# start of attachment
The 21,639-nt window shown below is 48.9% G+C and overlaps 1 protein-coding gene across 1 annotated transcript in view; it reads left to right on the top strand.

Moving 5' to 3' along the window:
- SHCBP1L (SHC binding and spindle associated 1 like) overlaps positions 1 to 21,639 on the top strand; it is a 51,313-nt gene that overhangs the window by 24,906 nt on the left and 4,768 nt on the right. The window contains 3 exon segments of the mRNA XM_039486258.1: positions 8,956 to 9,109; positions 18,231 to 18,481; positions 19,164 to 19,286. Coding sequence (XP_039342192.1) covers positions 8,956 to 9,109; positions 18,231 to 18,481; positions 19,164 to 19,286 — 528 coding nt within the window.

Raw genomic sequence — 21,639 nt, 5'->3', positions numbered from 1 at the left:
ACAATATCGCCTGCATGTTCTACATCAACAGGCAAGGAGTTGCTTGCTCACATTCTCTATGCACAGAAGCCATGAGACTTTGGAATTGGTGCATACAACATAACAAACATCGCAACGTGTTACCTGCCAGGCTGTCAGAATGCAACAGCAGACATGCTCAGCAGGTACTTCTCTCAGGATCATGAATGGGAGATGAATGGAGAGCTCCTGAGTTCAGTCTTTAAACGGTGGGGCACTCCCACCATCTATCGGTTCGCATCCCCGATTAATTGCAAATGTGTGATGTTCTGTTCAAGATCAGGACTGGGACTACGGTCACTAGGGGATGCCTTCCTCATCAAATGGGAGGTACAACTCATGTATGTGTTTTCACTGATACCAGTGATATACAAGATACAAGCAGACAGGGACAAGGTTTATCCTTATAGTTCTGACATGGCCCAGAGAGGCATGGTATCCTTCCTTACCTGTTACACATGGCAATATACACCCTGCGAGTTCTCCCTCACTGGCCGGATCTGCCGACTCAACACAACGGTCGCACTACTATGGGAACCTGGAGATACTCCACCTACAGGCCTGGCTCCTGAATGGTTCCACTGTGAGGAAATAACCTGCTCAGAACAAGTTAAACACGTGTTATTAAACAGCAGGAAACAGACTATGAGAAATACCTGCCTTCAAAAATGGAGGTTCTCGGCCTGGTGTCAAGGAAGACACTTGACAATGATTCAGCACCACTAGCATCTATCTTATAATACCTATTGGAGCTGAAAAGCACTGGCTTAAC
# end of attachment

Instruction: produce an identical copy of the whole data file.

The 21,639-nt window shown below is 48.9% G+C and overlaps 1 protein-coding gene across 1 annotated transcript in view; it reads left to right on the top strand.

Moving 5' to 3' along the window:
- SHCBP1L (SHC binding and spindle associated 1 like) overlaps positions 1 to 21,639 on the top strand; it is a 51,313-nt gene that overhangs the window by 24,906 nt on the left and 4,768 nt on the right. The window contains 3 exon segments of the mRNA XM_039486258.1: positions 8,956 to 9,109; positions 18,231 to 18,481; positions 19,164 to 19,286. Coding sequence (XP_039342192.1) covers positions 8,956 to 9,109; positions 18,231 to 18,481; positions 19,164 to 19,286 — 528 coding nt within the window.

Raw genomic sequence — 21,639 nt, 5'->3', positions numbered from 1 at the left:
ACAATATCGCCTGCATGTTCTACATCAACAGGCAAGGAGTTGCTTGCTCACATTCTCTATGCACAGAAGCCATGAGACTTTGGAATTGGTGCATACAACATAACAAACATCGCAACGTGTTACCTGCCAGGCTGTCAGAATGCAACAGCAGACATGCTCAGCAGGTACTTCTCTCAGGATCATGAATGGGAGATGAATGGAGAGCTCCTGAGTTCAGTCTTTAAACGGTGGGGCACTCCCACCATCTATCGGTTCGCATCCCCGATTAATTGCAAATGTGTGATGTTCTGTTCAAGATCAGGACTGGGACTACGGTCACTAGGGGATGCCTTCCTCATCAAATGGGAGGTACAACTCATGTATGTGTTTTCACTGATACCAGTGATATACAAGATACAAGCAGACAGGGACAAGGTTTATCCTTATAGTTCTGACATGGCCCAGAGAGGCATGGTATCCTTCCTTACCTGTTACACATGGCAATATACACCCTGCGAGTTCTCCCTCACTGGCCGGATCTGCCGACTCAACACAACGGTCGCACTACTATGGGAACCTGGAGATACTCCACCTACAGGCCTGGCTCCTGAATGGTTCCACTGTGAGGAAATAACCTGCTCAGAACAAGTTAAACACGTGTTATTAAACAGCAGGAAACAGACTATGAGAAATACCTGCCTTCAAAAATGGAGGTTCTCGGCCTGGTGTCAAGGAAGACACTTGACAATGATTCAGCACCACTAGCATCTATCTTATAATACCTATTGGAGCTGAAAAGCACTGGCTTAAC